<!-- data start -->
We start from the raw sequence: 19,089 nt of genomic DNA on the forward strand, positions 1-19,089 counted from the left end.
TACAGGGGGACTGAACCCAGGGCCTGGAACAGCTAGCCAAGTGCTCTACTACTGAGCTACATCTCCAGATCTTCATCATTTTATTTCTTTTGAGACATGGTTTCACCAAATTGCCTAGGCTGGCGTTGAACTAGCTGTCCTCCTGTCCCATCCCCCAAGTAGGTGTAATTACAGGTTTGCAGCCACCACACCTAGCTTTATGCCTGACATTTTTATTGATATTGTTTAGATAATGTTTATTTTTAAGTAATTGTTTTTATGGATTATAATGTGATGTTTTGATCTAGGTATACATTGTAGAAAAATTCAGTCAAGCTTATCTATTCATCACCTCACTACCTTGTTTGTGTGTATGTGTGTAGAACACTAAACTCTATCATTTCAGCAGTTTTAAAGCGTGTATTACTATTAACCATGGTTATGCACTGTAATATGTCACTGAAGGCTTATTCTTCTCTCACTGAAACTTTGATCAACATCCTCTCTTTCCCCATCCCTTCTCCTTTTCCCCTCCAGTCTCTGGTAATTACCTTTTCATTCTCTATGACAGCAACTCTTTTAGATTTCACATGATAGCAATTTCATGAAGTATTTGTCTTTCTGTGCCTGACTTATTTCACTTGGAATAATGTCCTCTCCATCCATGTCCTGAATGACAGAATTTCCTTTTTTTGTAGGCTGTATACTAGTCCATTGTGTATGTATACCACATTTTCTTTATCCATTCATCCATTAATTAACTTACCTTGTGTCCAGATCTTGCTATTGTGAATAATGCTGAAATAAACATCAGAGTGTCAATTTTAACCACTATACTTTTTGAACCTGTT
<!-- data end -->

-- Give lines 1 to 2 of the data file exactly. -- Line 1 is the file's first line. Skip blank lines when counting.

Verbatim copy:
We start from the raw sequence: 19,089 nt of genomic DNA on the forward strand, positions 1-19,089 counted from the left end.
TACAGGGGGACTGAACCCAGGGCCTGGAACAGCTAGCCAAGTGCTCTACTACTGAGCTACATCTCCAGATCTTCATCATTTTATTTCTTTTGAGACATGGTTTCACCAAATTGCCTAGGCTGGCGTTGAACTAGCTGTCCTCCTGTCCCATCCCCCAAGTAGGTGTAATTACAGGTTTGCAGCCACCACACCTAGCTTTATGCCTGACATTTTTATTGATATTGTTTAGATAATGTTTATTTTTAAGTAATTGTTTTTATGGATTATAATGTGATGTTTTGATCTAGGTATACATTGTAGAAAAATTCAGTCAAGCTTATCTATTCATCACCTCACTACCTTGTTTGTGTGTATGTGTGTAGAACACTAAACTCTATCATTTCAGCAGTTTTAAAGCGTGTATTACTATTAACCATGGTTATGCACTGTAATATGTCACTGAAGGCTTATTCTTCTCTCACTGAAACTTTGATCAACATCCTCTCTTTCCCCATCCCTTCTCCTTTTCCCCTCCAGTCTCTGGTAATTACCTTTTCATTCTCTATGACAGCAACTCTTTTAGATTTCACATGATAGCAATTTCATGAAGTATTTGTCTTTCTGTGCCTGACTTATTTCACTTGGAATAATGTCCTCTCCATCCATGTCCTGAATGACAGAATTTCCTTTTTTTGTAGGCTGTATACTAGTCCATTGTGTATGTATACCACATTTTCTTTATCCATTCATCCATTAATTAACTTACCTTGTGTCCAGATCTTGCTATTGTGAATAATGCTGAAATAAACATCAGAGTGTCAATTTTAACCACTATACTTTTTGAACCTGTT